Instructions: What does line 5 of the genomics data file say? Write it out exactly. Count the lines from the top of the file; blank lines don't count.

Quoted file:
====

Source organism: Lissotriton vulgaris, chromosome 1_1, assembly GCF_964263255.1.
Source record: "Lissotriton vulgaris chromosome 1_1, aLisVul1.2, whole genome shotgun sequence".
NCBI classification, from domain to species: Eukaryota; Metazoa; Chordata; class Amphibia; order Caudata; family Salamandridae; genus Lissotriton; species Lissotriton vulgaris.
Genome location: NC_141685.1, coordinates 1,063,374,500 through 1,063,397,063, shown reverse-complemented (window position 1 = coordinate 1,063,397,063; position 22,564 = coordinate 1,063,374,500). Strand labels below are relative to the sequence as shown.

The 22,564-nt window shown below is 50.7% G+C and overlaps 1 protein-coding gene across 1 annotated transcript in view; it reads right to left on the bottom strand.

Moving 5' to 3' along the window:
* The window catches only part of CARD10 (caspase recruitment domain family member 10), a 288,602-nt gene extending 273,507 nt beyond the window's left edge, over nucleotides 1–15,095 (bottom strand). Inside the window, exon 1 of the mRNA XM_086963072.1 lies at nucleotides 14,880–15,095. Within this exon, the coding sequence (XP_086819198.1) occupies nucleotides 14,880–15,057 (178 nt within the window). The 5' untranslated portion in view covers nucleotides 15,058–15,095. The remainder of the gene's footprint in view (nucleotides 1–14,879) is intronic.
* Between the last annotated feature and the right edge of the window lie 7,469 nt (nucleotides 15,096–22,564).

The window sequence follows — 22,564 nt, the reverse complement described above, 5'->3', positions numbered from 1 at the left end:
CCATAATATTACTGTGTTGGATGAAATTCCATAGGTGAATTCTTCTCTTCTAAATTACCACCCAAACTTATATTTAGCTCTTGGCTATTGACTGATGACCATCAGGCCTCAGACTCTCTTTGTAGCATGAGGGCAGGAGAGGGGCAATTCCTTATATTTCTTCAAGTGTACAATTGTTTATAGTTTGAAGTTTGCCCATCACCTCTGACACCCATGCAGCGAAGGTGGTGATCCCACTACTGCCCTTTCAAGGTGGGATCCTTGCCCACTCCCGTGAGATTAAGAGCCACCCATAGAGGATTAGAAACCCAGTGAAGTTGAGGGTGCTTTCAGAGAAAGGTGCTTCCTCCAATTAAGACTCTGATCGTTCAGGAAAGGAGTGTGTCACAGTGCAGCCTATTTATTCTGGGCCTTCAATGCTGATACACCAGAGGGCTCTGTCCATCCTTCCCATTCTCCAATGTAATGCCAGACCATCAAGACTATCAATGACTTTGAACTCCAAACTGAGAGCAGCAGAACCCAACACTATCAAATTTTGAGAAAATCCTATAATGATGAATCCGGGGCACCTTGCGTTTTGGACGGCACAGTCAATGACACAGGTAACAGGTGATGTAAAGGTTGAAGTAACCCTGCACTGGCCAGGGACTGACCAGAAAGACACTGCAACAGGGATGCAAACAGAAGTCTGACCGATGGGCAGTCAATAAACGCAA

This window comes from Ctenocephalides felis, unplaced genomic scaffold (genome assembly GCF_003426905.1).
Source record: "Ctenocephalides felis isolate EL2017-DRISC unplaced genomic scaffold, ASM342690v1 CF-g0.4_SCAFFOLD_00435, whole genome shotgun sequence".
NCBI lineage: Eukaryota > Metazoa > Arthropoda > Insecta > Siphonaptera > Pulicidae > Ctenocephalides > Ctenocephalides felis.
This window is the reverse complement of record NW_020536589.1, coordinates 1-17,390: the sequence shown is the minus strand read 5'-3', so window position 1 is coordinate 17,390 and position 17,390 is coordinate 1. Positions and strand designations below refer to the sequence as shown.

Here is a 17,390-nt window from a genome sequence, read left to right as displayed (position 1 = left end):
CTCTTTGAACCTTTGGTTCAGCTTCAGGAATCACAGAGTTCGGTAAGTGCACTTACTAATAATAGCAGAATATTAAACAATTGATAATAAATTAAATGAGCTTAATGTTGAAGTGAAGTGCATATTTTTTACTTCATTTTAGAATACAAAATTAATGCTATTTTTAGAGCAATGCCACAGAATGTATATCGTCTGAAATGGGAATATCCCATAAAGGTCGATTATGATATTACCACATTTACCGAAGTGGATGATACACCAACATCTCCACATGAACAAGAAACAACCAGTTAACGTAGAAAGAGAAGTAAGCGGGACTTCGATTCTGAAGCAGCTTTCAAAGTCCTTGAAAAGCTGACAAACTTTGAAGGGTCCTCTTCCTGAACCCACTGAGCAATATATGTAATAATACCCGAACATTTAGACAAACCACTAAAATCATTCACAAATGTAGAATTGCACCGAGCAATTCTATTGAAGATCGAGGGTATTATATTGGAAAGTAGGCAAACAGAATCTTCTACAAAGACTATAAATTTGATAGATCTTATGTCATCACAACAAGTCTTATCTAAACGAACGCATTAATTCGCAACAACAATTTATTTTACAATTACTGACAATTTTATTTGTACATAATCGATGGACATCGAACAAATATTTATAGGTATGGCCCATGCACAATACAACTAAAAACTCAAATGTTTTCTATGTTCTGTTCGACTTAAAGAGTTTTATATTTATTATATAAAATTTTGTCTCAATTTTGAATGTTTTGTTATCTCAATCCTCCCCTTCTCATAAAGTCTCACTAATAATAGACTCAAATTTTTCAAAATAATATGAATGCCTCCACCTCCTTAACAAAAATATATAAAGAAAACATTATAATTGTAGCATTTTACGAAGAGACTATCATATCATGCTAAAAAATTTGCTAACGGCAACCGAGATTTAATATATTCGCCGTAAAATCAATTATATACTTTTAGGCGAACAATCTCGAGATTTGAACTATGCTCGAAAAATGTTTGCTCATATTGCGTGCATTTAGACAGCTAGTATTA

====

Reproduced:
The 22,564-nt window shown below is 50.7% G+C and overlaps 1 protein-coding gene across 1 annotated transcript in view; it reads right to left on the bottom strand.